Experts dismiss link between full moon, behavior
On the other hand, there's this exchange from Abbott and Costello Meet Frankenstein: Larry Talbot: You don't understand. Every night when the moon is full, I turn into a wolf. Wilbur: You and twenty million other guys!
So, if the effect is a myth (as most experts say it is), how did the full moon get associated with wild behaviors in the first place? After all, there's a long history of blaming it for acting out — the term "lunatic" has its roots in the word "luna," which is Latin for moon.
William Wedenoja, a professor of anthropology at Southwest Missouri State University, wonders whether the full moon had more of an immediate effect on people's behavior in the past.
"Basically (without artificial lighting) it's dark after the sun goes down, but if there's a full moon, you can stay awake later into the evening," Wedenoja said. That means, before artificial lighting, people could be more active on full-moon nights.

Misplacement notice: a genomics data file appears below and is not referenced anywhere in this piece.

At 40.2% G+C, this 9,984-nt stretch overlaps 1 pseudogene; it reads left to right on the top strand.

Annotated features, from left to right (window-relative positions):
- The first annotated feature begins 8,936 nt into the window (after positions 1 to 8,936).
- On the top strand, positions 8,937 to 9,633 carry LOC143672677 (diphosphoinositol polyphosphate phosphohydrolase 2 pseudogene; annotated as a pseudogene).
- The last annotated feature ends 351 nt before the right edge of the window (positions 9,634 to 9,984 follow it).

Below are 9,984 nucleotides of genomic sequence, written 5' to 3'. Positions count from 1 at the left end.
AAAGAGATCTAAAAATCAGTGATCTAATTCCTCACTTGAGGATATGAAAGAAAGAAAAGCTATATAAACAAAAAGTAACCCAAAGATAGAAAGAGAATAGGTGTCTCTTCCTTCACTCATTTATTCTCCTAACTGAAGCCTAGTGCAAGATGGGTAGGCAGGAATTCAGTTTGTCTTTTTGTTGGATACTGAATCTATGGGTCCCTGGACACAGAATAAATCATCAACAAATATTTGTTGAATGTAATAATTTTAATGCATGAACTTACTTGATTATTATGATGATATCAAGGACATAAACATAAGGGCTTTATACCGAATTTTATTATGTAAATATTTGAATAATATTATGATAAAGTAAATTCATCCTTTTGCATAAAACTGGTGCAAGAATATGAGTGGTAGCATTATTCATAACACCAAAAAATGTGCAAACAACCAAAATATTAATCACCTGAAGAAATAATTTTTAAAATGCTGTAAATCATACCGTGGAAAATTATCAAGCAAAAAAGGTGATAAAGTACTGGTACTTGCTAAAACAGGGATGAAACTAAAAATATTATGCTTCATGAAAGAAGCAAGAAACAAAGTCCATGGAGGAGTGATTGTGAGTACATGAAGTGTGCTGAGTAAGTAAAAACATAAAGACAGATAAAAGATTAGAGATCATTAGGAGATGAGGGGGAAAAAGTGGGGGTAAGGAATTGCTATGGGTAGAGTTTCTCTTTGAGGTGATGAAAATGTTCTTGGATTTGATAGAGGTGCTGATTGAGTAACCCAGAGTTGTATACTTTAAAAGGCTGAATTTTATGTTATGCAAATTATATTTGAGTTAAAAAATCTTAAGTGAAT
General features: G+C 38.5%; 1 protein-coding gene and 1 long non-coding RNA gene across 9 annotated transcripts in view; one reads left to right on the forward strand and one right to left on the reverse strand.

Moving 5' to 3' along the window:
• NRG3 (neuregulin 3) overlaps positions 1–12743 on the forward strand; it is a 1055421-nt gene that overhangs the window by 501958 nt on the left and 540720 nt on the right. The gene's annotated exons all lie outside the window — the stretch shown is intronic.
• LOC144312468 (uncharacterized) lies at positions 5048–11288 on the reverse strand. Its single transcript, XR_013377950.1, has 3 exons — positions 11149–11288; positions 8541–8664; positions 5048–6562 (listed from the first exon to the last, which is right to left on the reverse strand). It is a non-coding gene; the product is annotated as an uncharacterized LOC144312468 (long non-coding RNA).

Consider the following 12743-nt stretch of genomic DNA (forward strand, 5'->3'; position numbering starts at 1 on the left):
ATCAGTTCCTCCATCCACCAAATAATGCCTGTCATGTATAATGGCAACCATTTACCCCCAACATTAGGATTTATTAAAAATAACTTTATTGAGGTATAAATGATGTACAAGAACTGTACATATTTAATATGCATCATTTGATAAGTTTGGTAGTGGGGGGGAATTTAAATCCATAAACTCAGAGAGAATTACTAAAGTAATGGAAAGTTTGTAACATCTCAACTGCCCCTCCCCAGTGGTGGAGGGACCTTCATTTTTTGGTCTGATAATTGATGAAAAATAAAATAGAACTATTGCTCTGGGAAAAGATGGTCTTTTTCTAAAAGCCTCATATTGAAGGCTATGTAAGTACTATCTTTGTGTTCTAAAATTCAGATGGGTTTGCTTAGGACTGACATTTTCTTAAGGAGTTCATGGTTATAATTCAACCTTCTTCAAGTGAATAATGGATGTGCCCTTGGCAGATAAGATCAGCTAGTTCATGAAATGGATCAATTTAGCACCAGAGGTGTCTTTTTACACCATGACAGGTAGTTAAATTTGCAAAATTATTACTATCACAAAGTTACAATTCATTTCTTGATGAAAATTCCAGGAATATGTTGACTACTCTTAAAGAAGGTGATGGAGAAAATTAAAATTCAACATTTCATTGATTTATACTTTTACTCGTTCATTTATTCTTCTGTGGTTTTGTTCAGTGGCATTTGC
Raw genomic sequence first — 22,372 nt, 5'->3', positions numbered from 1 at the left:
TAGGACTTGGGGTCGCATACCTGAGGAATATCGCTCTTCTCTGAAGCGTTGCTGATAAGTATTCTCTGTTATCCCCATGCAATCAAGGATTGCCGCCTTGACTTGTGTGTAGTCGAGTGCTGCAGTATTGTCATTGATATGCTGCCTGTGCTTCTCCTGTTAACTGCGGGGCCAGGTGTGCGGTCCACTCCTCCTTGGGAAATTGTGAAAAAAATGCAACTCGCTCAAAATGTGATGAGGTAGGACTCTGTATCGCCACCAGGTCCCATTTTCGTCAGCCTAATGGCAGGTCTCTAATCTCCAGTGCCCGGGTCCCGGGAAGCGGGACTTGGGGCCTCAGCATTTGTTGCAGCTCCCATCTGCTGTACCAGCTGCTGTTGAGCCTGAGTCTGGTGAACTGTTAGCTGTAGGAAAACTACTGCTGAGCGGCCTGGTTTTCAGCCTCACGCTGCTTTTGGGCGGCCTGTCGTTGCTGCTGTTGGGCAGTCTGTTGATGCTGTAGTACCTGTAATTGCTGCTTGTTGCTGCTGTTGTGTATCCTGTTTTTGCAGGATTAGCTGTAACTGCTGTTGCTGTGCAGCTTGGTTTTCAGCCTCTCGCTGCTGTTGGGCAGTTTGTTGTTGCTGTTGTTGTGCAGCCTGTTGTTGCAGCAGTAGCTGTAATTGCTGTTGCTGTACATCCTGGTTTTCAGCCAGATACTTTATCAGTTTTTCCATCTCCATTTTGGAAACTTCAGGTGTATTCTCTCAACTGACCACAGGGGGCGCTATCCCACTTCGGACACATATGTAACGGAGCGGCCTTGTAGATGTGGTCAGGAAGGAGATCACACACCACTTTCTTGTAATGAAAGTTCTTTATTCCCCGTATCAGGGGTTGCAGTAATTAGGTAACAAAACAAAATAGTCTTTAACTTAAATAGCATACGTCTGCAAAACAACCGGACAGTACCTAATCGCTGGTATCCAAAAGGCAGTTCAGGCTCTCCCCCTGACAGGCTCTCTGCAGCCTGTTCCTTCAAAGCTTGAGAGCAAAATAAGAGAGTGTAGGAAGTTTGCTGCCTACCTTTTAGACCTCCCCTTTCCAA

Also, Wedenoja said, a connection between full moons and out-of-the-ordinary events could be more a perception than a fact.
"We have the persistency to believe things even when there's no foundation," he said. "If you expect your patients to act odd on a full-moon night, they are always acting odd."